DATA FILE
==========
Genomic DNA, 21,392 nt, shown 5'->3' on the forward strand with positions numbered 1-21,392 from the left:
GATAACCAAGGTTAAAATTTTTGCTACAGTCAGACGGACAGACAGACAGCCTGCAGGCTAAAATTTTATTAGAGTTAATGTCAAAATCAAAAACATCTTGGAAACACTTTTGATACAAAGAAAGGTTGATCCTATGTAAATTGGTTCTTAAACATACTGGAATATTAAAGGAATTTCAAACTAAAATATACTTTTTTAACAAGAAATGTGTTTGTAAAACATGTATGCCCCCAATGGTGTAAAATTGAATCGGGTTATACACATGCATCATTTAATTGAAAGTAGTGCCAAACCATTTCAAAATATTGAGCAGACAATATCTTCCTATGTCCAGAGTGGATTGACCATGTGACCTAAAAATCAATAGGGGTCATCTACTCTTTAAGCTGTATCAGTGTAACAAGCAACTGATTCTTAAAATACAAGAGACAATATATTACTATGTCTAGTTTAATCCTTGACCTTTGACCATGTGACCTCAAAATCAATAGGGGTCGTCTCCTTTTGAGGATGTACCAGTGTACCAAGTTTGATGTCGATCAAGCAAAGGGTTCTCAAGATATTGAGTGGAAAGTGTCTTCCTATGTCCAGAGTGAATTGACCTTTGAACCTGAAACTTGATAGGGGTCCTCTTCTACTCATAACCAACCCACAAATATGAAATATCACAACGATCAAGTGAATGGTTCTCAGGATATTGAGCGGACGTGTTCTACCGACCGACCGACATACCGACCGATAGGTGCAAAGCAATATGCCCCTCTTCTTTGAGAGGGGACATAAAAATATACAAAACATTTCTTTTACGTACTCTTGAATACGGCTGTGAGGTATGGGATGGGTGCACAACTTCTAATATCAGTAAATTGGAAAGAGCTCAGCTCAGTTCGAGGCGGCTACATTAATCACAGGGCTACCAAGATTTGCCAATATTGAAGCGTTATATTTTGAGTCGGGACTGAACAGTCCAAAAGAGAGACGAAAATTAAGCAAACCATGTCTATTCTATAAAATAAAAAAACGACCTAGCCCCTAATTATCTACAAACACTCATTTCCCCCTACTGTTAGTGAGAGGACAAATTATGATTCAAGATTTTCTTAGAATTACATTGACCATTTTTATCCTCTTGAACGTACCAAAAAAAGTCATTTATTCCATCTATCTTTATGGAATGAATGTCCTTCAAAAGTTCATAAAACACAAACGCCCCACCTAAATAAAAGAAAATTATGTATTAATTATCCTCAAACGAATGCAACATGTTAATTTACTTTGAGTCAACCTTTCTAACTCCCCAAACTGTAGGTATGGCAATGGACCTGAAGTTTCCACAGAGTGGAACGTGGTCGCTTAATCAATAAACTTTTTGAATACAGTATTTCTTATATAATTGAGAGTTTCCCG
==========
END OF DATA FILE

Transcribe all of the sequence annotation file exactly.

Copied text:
Genomic DNA, 21,392 nt, shown 5'->3' on the forward strand with positions numbered 1-21,392 from the left:
GATAACCAAGGTTAAAATTTTTGCTACAGTCAGACGGACAGACAGACAGCCTGCAGGCTAAAATTTTATTAGAGTTAATGTCAAAATCAAAAACATCTTGGAAACACTTTTGATACAAAGAAAGGTTGATCCTATGTAAATTGGTTCTTAAACATACTGGAATATTAAAGGAATTTCAAACTAAAATATACTTTTTTAACAAGAAATGTGTTTGTAAAACATGTATGCCCCCAATGGTGTAAAATTGAATCGGGTTATACACATGCATCATTTAATTGAAAGTAGTGCCAAACCATTTCAAAATATTGAGCAGACAATATCTTCCTATGTCCAGAGTGGATTGACCATGTGACCTAAAAATCAATAGGGGTCATCTACTCTTTAAGCTGTATCAGTGTAACAAGCAACTGATTCTTAAAATACAAGAGACAATATATTACTATGTCTAGTTTAATCCTTGACCTTTGACCATGTGACCTCAAAATCAATAGGGGTCGTCTCCTTTTGAGGATGTACCAGTGTACCAAGTTTGATGTCGATCAAGCAAAGGGTTCTCAAGATATTGAGTGGAAAGTGTCTTCCTATGTCCAGAGTGAATTGACCTTTGAACCTGAAACTTGATAGGGGTCCTCTTCTACTCATAACCAACCCACAAATATGAAATATCACAACGATCAAGTGAATGGTTCTCAGGATATTGAGCGGACGTGTTCTACCGACCGACCGACATACCGACCGATAGGTGCAAAGCAATATGCCCCTCTTCTTTGAGAGGGGACATAAAAATATACAAAACATTTCTTTTACGTACTCTTGAATACGGCTGTGAGGTATGGGATGGGTGCACAACTTCTAATATCAGTAAATTGGAAAGAGCTCAGCTCAGTTCGAGGCGGCTACATTAATCACAGGGCTACCAAGATTTGCCAATATTGAAGCGTTATATTTTGAGTCGGGACTGAACAGTCCAAAAGAGAGACGAAAATTAAGCAAACCATGTCTATTCTATAAAATAAAAAAACGACCTAGCCCCTAATTATCTACAAACACTCATTTCCCCCTACTGTTAGTGAGAGGACAAATTATGATTCAAGATTTTCTTAGAATTACATTGACCATTTTTATCCTCTTGAACGTACCAAAAAAAGTCATTTATTCCATCTATCTTTATGGAATGAATGTCCTTCAAAAGTTCATAAAACACAAACGCCCCACCTAAATAAAAGAAAATTATGTATTAATTATCCTCAAACGAATGCAACATGTTAATTTACTTTGAGTCAACCTTTCTAACTCCCCAAACTGTAGGTATGGCAATGGACCTGAAGTTTCCACAGAGTGGAACGTGGTCGCTTAATCAATAAACTTTTTGAATACAGTATTTCTTATATAATTGAGAGTTTCCCG